At Caracas, fifteen or eighteen hours after the great catastrophe, the earth was tranquil. The night, as has already been observed, was fine and calm; and the commotions did not recommence till after the 27th. They were then attended by a very loud and long continued subterranean noise (bramido). The inhabitants of the destroyed city wandered into the country; but the villages and farms having suffered as much as the town, they could find no shelter till they were beyond the mountains of los Teques, in the valleys of Aragua, and in the llanos or savannahs. No less than fifteen oscillations were felt in one day. On the 5th of April there was almost as violent an earthquake as that which overthrew the capital. During several hours the ground was in a state of perpetual undulation. Large heaps of earth fell in the mountains; and enormous masses of rock were detached from the Silla of Caracas. It was even asserted, and this opinion prevails still in the country, that the two domes of the Silla sunk fifty or sixty toises; but this statement is not founded on any measurement. I am informed that, in like manner, in the province of Quito, the people, at every period of great commotions, imagine that the volcano of Tunguragua diminishes in height. It has been affirmed, in many published accounts of the destruction of Caracas, that the mountain of the Silla is an extinguished volcano; that a great quantity of volcanic substances are found on the road from La Guayra to Caracas; that the rocks do not present any regular stratification; and that everything bears the stamp of the action of fire. It has even been stated that twelve years prior to the great catastrophe, M. Bonpland and myself had, from our own observations, considered the Silla as a very dangerous neighbour to the city of Caracas, because the mountain contained a great quantity of sulphur, and the commotions must come from the north-east. It is seldom that observers of nature have to justify themselves for an accomplished prediction; but I think it my duty to oppose ideas which are too easily adopted on the LOCAL CAUSES of earthquakes.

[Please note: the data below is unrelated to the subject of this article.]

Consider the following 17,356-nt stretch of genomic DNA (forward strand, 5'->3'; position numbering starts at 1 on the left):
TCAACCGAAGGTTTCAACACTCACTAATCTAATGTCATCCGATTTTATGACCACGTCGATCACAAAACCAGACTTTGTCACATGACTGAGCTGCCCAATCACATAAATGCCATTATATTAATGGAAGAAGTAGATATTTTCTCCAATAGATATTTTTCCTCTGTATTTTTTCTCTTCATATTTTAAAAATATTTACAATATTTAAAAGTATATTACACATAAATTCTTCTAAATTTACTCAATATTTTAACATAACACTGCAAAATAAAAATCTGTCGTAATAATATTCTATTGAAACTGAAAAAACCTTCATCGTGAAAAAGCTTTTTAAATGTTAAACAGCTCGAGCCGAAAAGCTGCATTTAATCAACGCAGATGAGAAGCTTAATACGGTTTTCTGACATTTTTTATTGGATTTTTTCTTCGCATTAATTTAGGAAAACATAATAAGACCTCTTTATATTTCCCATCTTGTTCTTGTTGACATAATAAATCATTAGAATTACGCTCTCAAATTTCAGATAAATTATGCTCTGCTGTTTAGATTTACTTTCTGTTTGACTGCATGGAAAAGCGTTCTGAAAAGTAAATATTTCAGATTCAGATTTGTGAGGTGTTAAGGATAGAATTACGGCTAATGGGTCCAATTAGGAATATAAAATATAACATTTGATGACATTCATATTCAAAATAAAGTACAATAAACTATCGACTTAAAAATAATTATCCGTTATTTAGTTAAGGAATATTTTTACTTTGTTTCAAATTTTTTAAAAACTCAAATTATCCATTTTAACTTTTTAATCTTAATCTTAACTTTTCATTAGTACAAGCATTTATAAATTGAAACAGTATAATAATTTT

In all places where the soil has been incessantly agitated for whole months, as at Jamaica in 1693, Lisbon in 1755, Cumana in 1766, and Piedmont in 1808, a volcano is expected to open. People forget that we must seek the focus or centre of action, far from the surface of the earth; that, according to undeniable evidence, the undulations are propagated almost at the same instant across seas of immense depth, at the distance of a thousand leagues; and that the greatest commotions take place not at the foot of active volcanoes, but in chains of mountains composed of the most heterogeneous rocks. In our geognostical observation of the country round Caracas we found gneiss, and mica-slate containing beds of primitive limestone. The strata are scarcely more fractured or irregularly inclined than near Freyburg in Saxony, or wherever mountains of primitive formation rise abruptly to great heights. I found at Caracas neither basalt nor dorolite, nor even trachytes or trap-porphyries; nor in general any trace of an extinguished volcano, unless we choose to regard the diabases of primitive grunstein, contained in gneiss, as masses of lava, which have filled up fissures. These diabases are the same as those of Bohemia, Saxony, and Franconia;* (* These grunsteins are found in Bohemia, near Pilsen, in granite; in Saxony, in the mica-slates of Scheenberg; in Franconia, between Steeben and Lauenstein, in transition-slates.) and whatever opinion may be entertained respecting the ancient causes of the oxidation of the globe at its surface, all those primitive mountains, which contain a mixture of hornblende and feldspar, either in veins or in balls with concentric layers, will not, I presume, be called volcanic formations. Mont Blanc and Mont d'Or will not be ranged in one and the same class. Even the partisans of the Huttonian or volcanic theory make a distinction between the lavas melted under the mere pressure of the atmosphere at the surface of the globe, and those layers formed by fire beneath the immense weight of the ocean and superincumbent rocks. They would not confound Auvergne and the granitic valley of Caracas in the same denomination; that of a country of extinct volcanoes.